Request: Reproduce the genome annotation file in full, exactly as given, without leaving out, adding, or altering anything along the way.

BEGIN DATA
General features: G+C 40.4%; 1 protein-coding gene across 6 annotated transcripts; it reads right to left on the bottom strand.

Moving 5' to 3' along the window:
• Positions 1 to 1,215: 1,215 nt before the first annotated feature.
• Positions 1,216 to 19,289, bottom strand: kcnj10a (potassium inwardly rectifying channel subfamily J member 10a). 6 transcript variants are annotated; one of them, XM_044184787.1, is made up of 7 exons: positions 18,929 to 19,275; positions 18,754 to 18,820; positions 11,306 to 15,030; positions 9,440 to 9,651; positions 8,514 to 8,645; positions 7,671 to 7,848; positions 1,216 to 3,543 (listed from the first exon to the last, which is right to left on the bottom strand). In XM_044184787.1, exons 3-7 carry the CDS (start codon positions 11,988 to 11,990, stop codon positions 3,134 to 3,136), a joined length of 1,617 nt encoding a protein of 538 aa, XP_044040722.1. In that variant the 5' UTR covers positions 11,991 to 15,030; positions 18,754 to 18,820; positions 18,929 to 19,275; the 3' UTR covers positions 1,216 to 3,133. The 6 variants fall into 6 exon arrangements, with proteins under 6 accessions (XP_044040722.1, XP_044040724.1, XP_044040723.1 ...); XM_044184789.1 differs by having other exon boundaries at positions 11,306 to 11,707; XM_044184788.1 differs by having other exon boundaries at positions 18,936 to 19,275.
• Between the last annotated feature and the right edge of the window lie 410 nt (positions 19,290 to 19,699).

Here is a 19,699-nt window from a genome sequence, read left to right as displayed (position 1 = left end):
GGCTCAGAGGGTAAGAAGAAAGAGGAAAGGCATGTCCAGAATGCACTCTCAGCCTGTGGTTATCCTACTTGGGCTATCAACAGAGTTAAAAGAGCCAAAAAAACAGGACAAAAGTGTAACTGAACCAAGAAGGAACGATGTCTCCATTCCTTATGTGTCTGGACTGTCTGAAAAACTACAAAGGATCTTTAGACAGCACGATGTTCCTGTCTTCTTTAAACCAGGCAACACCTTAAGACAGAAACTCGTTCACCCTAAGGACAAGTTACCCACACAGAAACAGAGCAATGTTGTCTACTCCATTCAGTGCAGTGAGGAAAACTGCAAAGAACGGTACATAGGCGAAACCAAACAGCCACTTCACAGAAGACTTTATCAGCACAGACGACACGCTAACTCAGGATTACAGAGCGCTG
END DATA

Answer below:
General features: G+C 40.4%; 1 protein-coding gene across 6 annotated transcripts; it reads right to left on the bottom strand.

Moving 5' to 3' along the window:
• Positions 1 to 1,215: 1,215 nt before the first annotated feature.
• Positions 1,216 to 19,289, bottom strand: kcnj10a (potassium inwardly rectifying channel subfamily J member 10a). 6 transcript variants are annotated; one of them, XM_044184787.1, is made up of 7 exons: positions 18,929 to 19,275; positions 18,754 to 18,820; positions 11,306 to 15,030; positions 9,440 to 9,651; positions 8,514 to 8,645; positions 7,671 to 7,848; positions 1,216 to 3,543 (listed from the first exon to the last, which is right to left on the bottom strand). In XM_044184787.1, exons 3-7 carry the CDS (start codon positions 11,988 to 11,990, stop codon positions 3,134 to 3,136), a joined length of 1,617 nt encoding a protein of 538 aa, XP_044040722.1. In that variant the 5' UTR covers positions 11,991 to 15,030; positions 18,754 to 18,820; positions 18,929 to 19,275; the 3' UTR covers positions 1,216 to 3,133. The 6 variants fall into 6 exon arrangements, with proteins under 6 accessions (XP_044040722.1, XP_044040724.1, XP_044040723.1 ...); XM_044184789.1 differs by having other exon boundaries at positions 11,306 to 11,707; XM_044184788.1 differs by having other exon boundaries at positions 18,936 to 19,275.
• Between the last annotated feature and the right edge of the window lie 410 nt (positions 19,290 to 19,699).

Here is a 19,699-nt window from a genome sequence, read left to right as displayed (position 1 = left end):
GGCTCAGAGGGTAAGAAGAAAGAGGAAAGGCATGTCCAGAATGCACTCTCAGCCTGTGGTTATCCTACTTGGGCTATCAACAGAGTTAAAAGAGCCAAAAAAACAGGACAAAAGTGTAACTGAACCAAGAAGGAACGATGTCTCCATTCCTTATGTGTCTGGACTGTCTGAAAAACTACAAAGGATCTTTAGACAGCACGATGTTCCTGTCTTCTTTAAACCAGGCAACACCTTAAGACAGAAACTCGTTCACCCTAAGGACAAGTTACCCACACAGAAACAGAGCAATGTTGTCTACTCCATTCAGTGCAGTGAGGAAAACTGCAAAGAACGGTACATAGGCGAAACCAAACAGCCACTTCACAGAAGACTTTATCAGCACAGACGACACGCTAACTCAGGATTACAGAGCGCTG